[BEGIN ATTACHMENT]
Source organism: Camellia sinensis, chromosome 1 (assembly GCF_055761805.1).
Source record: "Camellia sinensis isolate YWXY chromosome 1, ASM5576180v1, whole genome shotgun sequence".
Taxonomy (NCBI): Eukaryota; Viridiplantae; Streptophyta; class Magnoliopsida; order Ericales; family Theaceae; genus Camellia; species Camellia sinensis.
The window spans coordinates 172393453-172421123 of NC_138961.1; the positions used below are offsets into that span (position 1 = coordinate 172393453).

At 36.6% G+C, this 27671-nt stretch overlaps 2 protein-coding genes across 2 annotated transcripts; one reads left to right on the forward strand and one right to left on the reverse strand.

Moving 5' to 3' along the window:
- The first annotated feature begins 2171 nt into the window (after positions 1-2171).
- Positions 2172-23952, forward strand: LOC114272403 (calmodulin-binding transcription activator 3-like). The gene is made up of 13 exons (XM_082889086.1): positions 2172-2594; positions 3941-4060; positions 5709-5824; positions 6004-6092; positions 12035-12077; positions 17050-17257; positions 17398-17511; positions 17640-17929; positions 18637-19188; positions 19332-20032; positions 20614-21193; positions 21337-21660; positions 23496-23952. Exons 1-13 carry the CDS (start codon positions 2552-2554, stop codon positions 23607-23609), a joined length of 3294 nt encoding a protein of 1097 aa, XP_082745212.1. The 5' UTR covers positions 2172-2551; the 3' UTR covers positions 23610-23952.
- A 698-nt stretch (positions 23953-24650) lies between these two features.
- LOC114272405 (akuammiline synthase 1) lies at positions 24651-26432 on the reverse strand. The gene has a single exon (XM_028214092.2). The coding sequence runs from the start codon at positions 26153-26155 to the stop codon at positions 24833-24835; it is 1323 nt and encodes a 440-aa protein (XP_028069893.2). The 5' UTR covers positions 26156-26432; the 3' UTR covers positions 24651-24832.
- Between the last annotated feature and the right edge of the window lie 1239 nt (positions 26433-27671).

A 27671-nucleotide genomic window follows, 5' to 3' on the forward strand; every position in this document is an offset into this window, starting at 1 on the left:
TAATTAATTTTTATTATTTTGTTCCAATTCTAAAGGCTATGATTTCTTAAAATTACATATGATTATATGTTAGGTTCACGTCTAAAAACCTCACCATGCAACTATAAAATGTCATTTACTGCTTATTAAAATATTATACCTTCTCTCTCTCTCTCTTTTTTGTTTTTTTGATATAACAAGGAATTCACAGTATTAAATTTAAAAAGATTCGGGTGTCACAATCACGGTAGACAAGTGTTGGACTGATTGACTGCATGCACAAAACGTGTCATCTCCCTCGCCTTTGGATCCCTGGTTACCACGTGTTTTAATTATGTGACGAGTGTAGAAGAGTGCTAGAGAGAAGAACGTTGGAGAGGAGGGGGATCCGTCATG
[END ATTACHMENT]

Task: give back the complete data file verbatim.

Source organism: Camellia sinensis, chromosome 1 (assembly GCF_055761805.1).
Source record: "Camellia sinensis isolate YWXY chromosome 1, ASM5576180v1, whole genome shotgun sequence".
Taxonomy (NCBI): Eukaryota; Viridiplantae; Streptophyta; class Magnoliopsida; order Ericales; family Theaceae; genus Camellia; species Camellia sinensis.
The window spans coordinates 172393453-172421123 of NC_138961.1; the positions used below are offsets into that span (position 1 = coordinate 172393453).

At 36.6% G+C, this 27671-nt stretch overlaps 2 protein-coding genes across 2 annotated transcripts; one reads left to right on the forward strand and one right to left on the reverse strand.

Moving 5' to 3' along the window:
- The first annotated feature begins 2171 nt into the window (after positions 1-2171).
- Positions 2172-23952, forward strand: LOC114272403 (calmodulin-binding transcription activator 3-like). The gene is made up of 13 exons (XM_082889086.1): positions 2172-2594; positions 3941-4060; positions 5709-5824; positions 6004-6092; positions 12035-12077; positions 17050-17257; positions 17398-17511; positions 17640-17929; positions 18637-19188; positions 19332-20032; positions 20614-21193; positions 21337-21660; positions 23496-23952. Exons 1-13 carry the CDS (start codon positions 2552-2554, stop codon positions 23607-23609), a joined length of 3294 nt encoding a protein of 1097 aa, XP_082745212.1. The 5' UTR covers positions 2172-2551; the 3' UTR covers positions 23610-23952.
- A 698-nt stretch (positions 23953-24650) lies between these two features.
- LOC114272405 (akuammiline synthase 1) lies at positions 24651-26432 on the reverse strand. The gene has a single exon (XM_028214092.2). The coding sequence runs from the start codon at positions 26153-26155 to the stop codon at positions 24833-24835; it is 1323 nt and encodes a 440-aa protein (XP_028069893.2). The 5' UTR covers positions 26156-26432; the 3' UTR covers positions 24651-24832.
- Between the last annotated feature and the right edge of the window lie 1239 nt (positions 26433-27671).

A 27671-nucleotide genomic window follows, 5' to 3' on the forward strand; every position in this document is an offset into this window, starting at 1 on the left:
TAATTAATTTTTATTATTTTGTTCCAATTCTAAAGGCTATGATTTCTTAAAATTACATATGATTATATGTTAGGTTCACGTCTAAAAACCTCACCATGCAACTATAAAATGTCATTTACTGCTTATTAAAATATTATACCTTCTCTCTCTCTCTCTTTTTTGTTTTTTTGATATAACAAGGAATTCACAGTATTAAATTTAAAAAGATTCGGGTGTCACAATCACGGTAGACAAGTGTTGGACTGATTGACTGCATGCACAAAACGTGTCATCTCCCTCGCCTTTGGATCCCTGGTTACCACGTGTTTTAATTATGTGACGAGTGTAGAAGAGTGCTAGAGAGAAGAACGTTGGAGAGGAGGGGGATCCGTCATG